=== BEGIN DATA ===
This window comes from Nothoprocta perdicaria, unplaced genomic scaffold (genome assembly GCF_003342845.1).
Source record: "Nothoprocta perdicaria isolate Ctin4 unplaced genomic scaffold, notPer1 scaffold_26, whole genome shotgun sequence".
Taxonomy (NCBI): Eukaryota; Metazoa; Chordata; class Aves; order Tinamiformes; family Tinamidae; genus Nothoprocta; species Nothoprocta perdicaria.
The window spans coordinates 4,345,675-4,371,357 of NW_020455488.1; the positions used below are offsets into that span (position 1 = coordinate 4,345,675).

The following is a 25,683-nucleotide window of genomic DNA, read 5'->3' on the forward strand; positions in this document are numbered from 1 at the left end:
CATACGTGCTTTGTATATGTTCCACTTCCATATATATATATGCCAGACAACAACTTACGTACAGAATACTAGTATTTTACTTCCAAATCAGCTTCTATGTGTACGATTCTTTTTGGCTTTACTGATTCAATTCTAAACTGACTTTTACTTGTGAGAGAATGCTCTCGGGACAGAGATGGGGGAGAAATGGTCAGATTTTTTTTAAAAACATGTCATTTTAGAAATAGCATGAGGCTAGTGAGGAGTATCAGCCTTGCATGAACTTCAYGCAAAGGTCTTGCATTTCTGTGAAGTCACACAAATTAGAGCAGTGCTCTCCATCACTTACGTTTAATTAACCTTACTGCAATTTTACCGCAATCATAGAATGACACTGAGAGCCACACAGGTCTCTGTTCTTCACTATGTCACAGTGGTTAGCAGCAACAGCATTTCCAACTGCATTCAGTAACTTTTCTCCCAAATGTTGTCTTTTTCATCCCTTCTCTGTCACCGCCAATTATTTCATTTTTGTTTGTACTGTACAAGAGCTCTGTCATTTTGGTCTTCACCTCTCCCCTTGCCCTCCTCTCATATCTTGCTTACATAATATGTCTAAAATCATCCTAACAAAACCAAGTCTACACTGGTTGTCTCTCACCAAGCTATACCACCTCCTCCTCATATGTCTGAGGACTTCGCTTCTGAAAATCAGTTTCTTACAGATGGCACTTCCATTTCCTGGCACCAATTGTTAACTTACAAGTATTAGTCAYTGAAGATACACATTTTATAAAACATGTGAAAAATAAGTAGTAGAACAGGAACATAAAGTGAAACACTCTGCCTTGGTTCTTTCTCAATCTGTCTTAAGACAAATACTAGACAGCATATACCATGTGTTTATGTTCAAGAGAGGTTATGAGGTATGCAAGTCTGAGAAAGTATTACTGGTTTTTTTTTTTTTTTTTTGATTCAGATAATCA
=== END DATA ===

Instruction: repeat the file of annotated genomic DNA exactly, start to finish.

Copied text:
This window comes from Nothoprocta perdicaria, unplaced genomic scaffold (genome assembly GCF_003342845.1).
Source record: "Nothoprocta perdicaria isolate Ctin4 unplaced genomic scaffold, notPer1 scaffold_26, whole genome shotgun sequence".
Taxonomy (NCBI): Eukaryota; Metazoa; Chordata; class Aves; order Tinamiformes; family Tinamidae; genus Nothoprocta; species Nothoprocta perdicaria.
The window spans coordinates 4,345,675-4,371,357 of NW_020455488.1; the positions used below are offsets into that span (position 1 = coordinate 4,345,675).

The following is a 25,683-nucleotide window of genomic DNA, read 5'->3' on the forward strand; positions in this document are numbered from 1 at the left end:
CATACGTGCTTTGTATATGTTCCACTTCCATATATATATATGCCAGACAACAACTTACGTACAGAATACTAGTATTTTACTTCCAAATCAGCTTCTATGTGTACGATTCTTTTTGGCTTTACTGATTCAATTCTAAACTGACTTTTACTTGTGAGAGAATGCTCTCGGGACAGAGATGGGGGAGAAATGGTCAGATTTTTTTTAAAAACATGTCATTTTAGAAATAGCATGAGGCTAGTGAGGAGTATCAGCCTTGCATGAACTTCAYGCAAAGGTCTTGCATTTCTGTGAAGTCACACAAATTAGAGCAGTGCTCTCCATCACTTACGTTTAATTAACCTTACTGCAATTTTACCGCAATCATAGAATGACACTGAGAGCCACACAGGTCTCTGTTCTTCACTATGTCACAGTGGTTAGCAGCAACAGCATTTCCAACTGCATTCAGTAACTTTTCTCCCAAATGTTGTCTTTTTCATCCCTTCTCTGTCACCGCCAATTATTTCATTTTTGTTTGTACTGTACAAGAGCTCTGTCATTTTGGTCTTCACCTCTCCCCTTGCCCTCCTCTCATATCTTGCTTACATAATATGTCTAAAATCATCCTAACAAAACCAAGTCTACACTGGTTGTCTCTCACCAAGCTATACCACCTCCTCCTCATATGTCTGAGGACTTCGCTTCTGAAAATCAGTTTCTTACAGATGGCACTTCCATTTCCTGGCACCAATTGTTAACTTACAAGTATTAGTCAYTGAAGATACACATTTTATAAAACATGTGAAAAATAAGTAGTAGAACAGGAACATAAAGTGAAACACTCTGCCTTGGTTCTTTCTCAATCTGTCTTAAGACAAATACTAGACAGCATATACCATGTGTTTATGTTCAAGAGAGGTTATGAGGTATGCAAGTCTGAGAAAGTATTACTGGTTTTTTTTTTTTTTTTTTGATTCAGATAATCA